The U.S. Army Corps of Engineers welcomes you to Hop Brook Lake and Dam located in the towns of Naugatuck, Waterbury, and Middlebury, Conn. The recreation area is open from mid-April through mid-October, from 08:00 a.m. to sunset.
Opportunities for recreation at Hop Brook Lake include over seven miles of trails winding through woods and fields. Canoes, kayaks, and rowboats are welcome on the lake, however motor boats are not permitted.
Fishing is also welcomed at Hop Brook Lake. The lake and its feeder streams are stocked with brown, brook, and rainbow trout. Bass and panfish are also found in the lake.
Tables and grills are available for picnicking. Picnic shelters (four sites) may be reserved for group use by contacting RECREATION.GOV. The beach and swimming area are especially popular during the warm summer months.
Reservations and Fees
All park users entering for any purpose with a motorized vehicle will pay a flat Day-Use Fee charge of $4.00 per vehicle. This includes all buses arriving for any shelter/picnic function, as well as any covered under a Special Use Permit. Individuals entering on foot or non-motorized vehicles will pay $1.00 per person. No age criteria are in effect.
It should be noted that fees will be collected during the designated recreation season only, from the first full weekend before Memorial Day weekend through the weekend following Labor Day between the hours of 8:00 a.m. and 5:00 p.m.
- Canoe Launch - Free with Day Use Fee
- Ball field - Free with Day-Use Fee
- Day Use Annual Season Pass - $30.00*
Hop Brook Lake Shelter Reservations:
- Large Shelter (3) size 30 x 44ft, 1,320 square feet (8 Tables, 2 Grills). $110/day.
- Small Shelter (1) size 18 x 36ft, 648 square feet (4 Tables, 1 Grill). $85/day.
- Ball field (1) size 2.99 acres. $50/day.
Picnic shelter reservations can be made by visiting www.recreation.gov, or by calling (877) 444-6777 .
Hop Brook Lake has been a site for special group use events such as scouting, cross-country races and military use. Special Use Permits can be issued for group events of this type. Please call or email.
Park Rangers at Hop Brook lake can conduct on-site, off-site group programs and after school programs upon request. Park Rangers can prepare programs on topics like the Water Cycle, The History of the Corps of Engineers, Dam Tours, and Nature Walks that focus on identifying specific water or natural resources. Rangers can also prepare a program that deals with the Corps of Engineers and its missions, Career as a Ranger and much more. These programs can be tailored to your needs. Hop Brook Lake also provides hikes and talks that focus on merit badges for scouting groups. Our most requested badge programs are the Naturalist, Forestry, and Wildlife Badges.
Hop Brook Lake is situated in the midst of a growing suburban area. This makes the 536 acres of undeveloped public land at the lake especially important to the surrounding community. The land is not only managed for recreation, but also for the benefit of forest, wildlife, and water resources.
The forest is made up of a wide variety of trees, including white pine, maple, oak, hickory, ash, and dogwood.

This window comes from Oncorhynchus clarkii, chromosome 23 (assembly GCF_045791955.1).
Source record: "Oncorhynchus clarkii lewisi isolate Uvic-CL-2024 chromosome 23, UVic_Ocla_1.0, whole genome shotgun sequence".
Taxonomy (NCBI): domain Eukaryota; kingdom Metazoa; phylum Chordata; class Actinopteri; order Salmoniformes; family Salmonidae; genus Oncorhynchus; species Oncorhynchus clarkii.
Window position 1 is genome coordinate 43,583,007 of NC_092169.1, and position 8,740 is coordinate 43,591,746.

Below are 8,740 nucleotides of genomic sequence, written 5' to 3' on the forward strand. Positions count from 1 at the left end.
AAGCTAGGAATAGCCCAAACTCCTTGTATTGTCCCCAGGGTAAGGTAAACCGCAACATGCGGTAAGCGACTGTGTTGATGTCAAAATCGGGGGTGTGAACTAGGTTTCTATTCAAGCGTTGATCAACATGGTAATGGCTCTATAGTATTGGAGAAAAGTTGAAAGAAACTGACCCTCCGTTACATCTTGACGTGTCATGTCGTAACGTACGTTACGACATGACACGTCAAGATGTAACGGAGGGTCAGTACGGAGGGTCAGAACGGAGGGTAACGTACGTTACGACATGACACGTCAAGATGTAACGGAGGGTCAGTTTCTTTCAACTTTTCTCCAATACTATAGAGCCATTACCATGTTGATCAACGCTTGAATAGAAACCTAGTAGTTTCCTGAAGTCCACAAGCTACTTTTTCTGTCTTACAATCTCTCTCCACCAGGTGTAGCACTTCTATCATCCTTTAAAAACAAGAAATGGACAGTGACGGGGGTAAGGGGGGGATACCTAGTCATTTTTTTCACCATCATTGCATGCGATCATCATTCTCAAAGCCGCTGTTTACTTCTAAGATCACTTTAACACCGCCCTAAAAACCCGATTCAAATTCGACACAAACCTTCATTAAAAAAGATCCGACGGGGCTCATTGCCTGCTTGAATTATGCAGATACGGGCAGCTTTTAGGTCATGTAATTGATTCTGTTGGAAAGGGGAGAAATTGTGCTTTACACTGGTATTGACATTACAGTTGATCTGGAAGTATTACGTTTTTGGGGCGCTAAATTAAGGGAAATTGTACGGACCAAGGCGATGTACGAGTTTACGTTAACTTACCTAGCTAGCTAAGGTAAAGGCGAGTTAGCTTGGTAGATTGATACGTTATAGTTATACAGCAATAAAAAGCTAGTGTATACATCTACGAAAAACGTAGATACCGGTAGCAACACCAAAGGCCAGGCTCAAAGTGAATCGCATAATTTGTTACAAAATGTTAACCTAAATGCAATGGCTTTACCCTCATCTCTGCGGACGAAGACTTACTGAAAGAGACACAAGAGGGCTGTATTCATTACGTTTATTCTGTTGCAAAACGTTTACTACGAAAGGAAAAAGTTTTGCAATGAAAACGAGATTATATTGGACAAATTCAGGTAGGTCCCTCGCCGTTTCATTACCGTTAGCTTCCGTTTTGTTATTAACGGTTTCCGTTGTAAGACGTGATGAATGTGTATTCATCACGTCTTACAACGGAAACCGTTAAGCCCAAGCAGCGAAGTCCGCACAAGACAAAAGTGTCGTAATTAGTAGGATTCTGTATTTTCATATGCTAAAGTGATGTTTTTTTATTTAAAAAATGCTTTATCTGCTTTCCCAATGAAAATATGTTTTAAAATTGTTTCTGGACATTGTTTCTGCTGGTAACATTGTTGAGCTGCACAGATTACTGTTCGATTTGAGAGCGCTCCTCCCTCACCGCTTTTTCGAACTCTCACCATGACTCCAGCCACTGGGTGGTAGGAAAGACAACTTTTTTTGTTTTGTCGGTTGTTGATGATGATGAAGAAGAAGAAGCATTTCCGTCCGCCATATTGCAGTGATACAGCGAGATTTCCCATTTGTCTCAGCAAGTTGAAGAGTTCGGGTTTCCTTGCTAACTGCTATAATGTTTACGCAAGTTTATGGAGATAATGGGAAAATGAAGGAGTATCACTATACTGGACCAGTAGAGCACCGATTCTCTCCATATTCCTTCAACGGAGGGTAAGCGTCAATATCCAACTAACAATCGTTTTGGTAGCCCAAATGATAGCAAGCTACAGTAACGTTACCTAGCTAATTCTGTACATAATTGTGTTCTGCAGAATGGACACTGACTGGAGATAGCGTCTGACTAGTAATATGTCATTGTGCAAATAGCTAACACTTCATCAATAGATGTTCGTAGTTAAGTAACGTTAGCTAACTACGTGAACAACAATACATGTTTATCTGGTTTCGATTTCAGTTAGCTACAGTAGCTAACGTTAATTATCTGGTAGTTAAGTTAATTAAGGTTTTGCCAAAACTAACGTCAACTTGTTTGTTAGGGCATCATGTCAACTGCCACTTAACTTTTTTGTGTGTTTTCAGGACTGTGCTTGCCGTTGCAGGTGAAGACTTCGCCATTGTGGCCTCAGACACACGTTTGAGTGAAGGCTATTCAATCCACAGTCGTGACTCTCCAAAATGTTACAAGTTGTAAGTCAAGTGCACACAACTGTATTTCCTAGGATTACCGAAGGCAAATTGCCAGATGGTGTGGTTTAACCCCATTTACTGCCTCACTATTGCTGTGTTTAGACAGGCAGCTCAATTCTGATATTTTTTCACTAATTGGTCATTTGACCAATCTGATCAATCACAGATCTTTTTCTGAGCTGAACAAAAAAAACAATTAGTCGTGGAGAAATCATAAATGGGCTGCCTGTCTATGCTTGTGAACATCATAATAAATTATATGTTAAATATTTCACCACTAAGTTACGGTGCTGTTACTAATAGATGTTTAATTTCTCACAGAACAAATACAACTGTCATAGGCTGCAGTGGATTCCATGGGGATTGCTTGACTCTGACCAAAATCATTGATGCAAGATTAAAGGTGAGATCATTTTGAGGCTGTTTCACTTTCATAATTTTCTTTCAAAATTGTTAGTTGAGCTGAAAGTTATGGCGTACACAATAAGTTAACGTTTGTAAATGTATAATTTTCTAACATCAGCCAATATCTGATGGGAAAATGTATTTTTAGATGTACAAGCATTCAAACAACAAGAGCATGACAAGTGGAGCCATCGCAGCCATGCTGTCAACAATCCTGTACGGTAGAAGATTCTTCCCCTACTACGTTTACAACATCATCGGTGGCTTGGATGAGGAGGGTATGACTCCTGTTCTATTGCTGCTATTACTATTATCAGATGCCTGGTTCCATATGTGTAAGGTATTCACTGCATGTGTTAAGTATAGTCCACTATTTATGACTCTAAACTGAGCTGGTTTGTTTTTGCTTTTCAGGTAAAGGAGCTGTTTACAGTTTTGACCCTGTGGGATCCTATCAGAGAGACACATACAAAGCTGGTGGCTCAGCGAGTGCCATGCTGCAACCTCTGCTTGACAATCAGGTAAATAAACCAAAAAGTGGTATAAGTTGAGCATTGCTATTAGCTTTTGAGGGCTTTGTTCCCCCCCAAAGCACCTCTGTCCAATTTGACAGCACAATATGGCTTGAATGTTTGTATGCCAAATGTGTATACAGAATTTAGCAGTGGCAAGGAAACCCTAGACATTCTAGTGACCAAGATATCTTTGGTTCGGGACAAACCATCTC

Wildlife is abundant in the area. Bird watchers will find many species, including hawks, turkeys, waterfowl, and songbirds. White-tailed deer, beaver, squirrels, chipmunks, and many other animals also make their home at Hop Brook Lake.
To learn more about nature and other subjects, you are invited to participate in the Corps' interpretive programs.
On noon of August 20,1955 President Eisenhower declared Connecticut a major disaster area.
For the first 17 days of August over 6 inches of rain had fallen, before noon on the 18th another 8 inches of rain had been recorded. On August 19th at about 1:42 in the morning the river began to rise rapidly. The flood hit with such fury that as many as 500 people in the Waterbury-Naugatuck area had to be rescued by helicopter. In effect the river divided the city in two. The hardest hit areas were the Brooklyn section and the area around Riverside Street. Most of the houses in the North Riverside Street area being of wooden frame construction were quickly washed away. Those that remained were condemned by the Health Department. At about 8:10 the Freight Street bridge collapses leaving only two bridges spanning the river in Waterbury. It was reported that wreckage was found in Long Island Sound, which is approximately 30 miles south of Waterbury.
The river did not begin to return to its banks until 9:00 that night. Brig. Gen. Robert Fleming, Jr., of the Army Corps of Engineers likened the destruction to what he saw when the American forces crossed the Rhine River into Germany during World War ll. The loss of life in Waterbury was 24 killed with 5 listed as missing and 115 injured. The damage total was estimated at 150 million(in the Naugatuck River valley) including 85 buildings destroyed. Although it took a week to restore power, it was well in to September before gas service was restored and municipal water was declared safe to drink.
The cost of building the dams in the Naugatuck river basin was approximately $42 million, and the cost of building the local protection projects was approximately $30 million. The dams have prevented more than $776 million and the local protection projects have prevented $152 million in damages.